In general, have a look at where the air holes are on the product.
Generally you want those pointing up so that the hot air can rise out
of the box. If there are holes on more than one side, try to feel
around to see which are hotter and put those on the up side.

Another obvious thing to check is that it is possible to orient the
antenna upwards. Some have 3D swivels, some only 2D, some only 1D. If
your antenna has only 2D or 1D swivel, consider replacing the antenna
with one that is more flexible.


Surely it wouldn't matter if the antenna pointed downwards?


Jerry


  #7  
Old July 27th 05, 04:47 PM posted to uk.comp.home-networking,uk.telecom.broadband
Tim..
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Posts: 42
Default Wall mounting router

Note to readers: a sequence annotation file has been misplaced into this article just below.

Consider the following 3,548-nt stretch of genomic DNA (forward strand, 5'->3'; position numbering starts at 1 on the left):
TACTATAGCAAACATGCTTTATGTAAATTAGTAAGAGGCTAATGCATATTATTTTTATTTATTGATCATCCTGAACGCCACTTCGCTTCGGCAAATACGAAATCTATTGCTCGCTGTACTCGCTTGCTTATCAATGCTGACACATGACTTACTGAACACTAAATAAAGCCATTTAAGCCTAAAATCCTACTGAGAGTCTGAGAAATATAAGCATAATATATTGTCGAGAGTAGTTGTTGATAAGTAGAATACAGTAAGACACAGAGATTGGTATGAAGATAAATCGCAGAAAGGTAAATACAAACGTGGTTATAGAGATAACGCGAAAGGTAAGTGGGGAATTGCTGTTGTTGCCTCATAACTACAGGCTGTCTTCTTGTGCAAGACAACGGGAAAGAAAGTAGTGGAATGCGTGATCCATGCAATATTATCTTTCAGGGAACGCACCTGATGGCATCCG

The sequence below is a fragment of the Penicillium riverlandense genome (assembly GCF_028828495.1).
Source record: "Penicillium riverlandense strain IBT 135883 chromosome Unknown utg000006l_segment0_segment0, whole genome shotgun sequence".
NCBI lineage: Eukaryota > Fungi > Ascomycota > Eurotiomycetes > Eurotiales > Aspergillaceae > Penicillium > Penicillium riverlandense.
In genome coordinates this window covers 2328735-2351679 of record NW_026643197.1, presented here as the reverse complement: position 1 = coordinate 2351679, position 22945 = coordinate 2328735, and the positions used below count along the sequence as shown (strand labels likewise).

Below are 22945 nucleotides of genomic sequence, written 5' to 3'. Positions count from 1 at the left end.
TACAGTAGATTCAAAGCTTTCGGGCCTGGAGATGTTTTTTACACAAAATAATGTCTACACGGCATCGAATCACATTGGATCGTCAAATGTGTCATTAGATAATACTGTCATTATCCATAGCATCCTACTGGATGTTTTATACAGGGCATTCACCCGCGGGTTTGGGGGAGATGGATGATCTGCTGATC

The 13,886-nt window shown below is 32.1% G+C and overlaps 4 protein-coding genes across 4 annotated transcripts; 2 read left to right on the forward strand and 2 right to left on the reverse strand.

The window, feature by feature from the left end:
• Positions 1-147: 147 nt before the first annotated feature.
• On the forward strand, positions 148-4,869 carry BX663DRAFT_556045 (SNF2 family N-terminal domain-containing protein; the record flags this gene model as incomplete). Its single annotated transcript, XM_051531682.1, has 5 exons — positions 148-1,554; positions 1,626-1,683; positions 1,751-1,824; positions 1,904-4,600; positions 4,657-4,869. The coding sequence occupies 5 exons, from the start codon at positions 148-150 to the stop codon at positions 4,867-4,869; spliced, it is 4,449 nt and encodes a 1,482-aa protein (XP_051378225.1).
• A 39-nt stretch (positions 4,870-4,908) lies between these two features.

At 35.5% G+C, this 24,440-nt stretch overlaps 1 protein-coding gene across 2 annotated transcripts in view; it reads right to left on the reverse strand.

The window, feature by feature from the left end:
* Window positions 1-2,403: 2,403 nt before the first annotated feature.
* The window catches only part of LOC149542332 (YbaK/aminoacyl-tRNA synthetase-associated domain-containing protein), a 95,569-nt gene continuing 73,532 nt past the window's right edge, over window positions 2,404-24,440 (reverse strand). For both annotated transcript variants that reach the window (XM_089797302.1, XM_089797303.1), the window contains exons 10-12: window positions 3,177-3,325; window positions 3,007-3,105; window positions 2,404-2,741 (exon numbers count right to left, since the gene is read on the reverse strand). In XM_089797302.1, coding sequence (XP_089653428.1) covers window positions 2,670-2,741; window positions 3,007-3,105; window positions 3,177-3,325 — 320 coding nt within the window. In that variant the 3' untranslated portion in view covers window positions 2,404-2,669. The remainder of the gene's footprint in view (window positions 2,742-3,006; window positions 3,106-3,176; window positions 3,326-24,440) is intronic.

"Jeremy Goff" wrote in message
...
I want to go wireless and am considering the NG DG834GT, my main criteria

is
to wall mount but will this cause overheating of components? Comments
welcome on product and mounting.
Anyone had experience of wall mounting?


I have a DG834G v2 and they do not come with key slots for wall mounting.
However I have wall mounted mine with alittle DIY using the vertical stand
brackets the DG comes with.

All you need do is attach the plastic stands along the long edge of the DG
instead of the narrow edge so the LEDs face down and the aerial / RJ's
upwards, then fashion 2 right angle brackets with two sets of screw holes in
them.

One set screws the brackets + DG to the wall, and the 2nd set bolt (I used
some small BA nuts and bolts) the brackets to the plastic stands.

Bit hard to describe but if you have a DG in your hand, stands attached
you'll see how I mean. Works a treat and with care all your screws / bolts
are hidden behind the DG.

I can take a pic of mine for anyone interested.

Tim..


  #8  
Old July 27th 05, 05:01 PM posted to uk.comp.home-networking,uk.telecom.broadband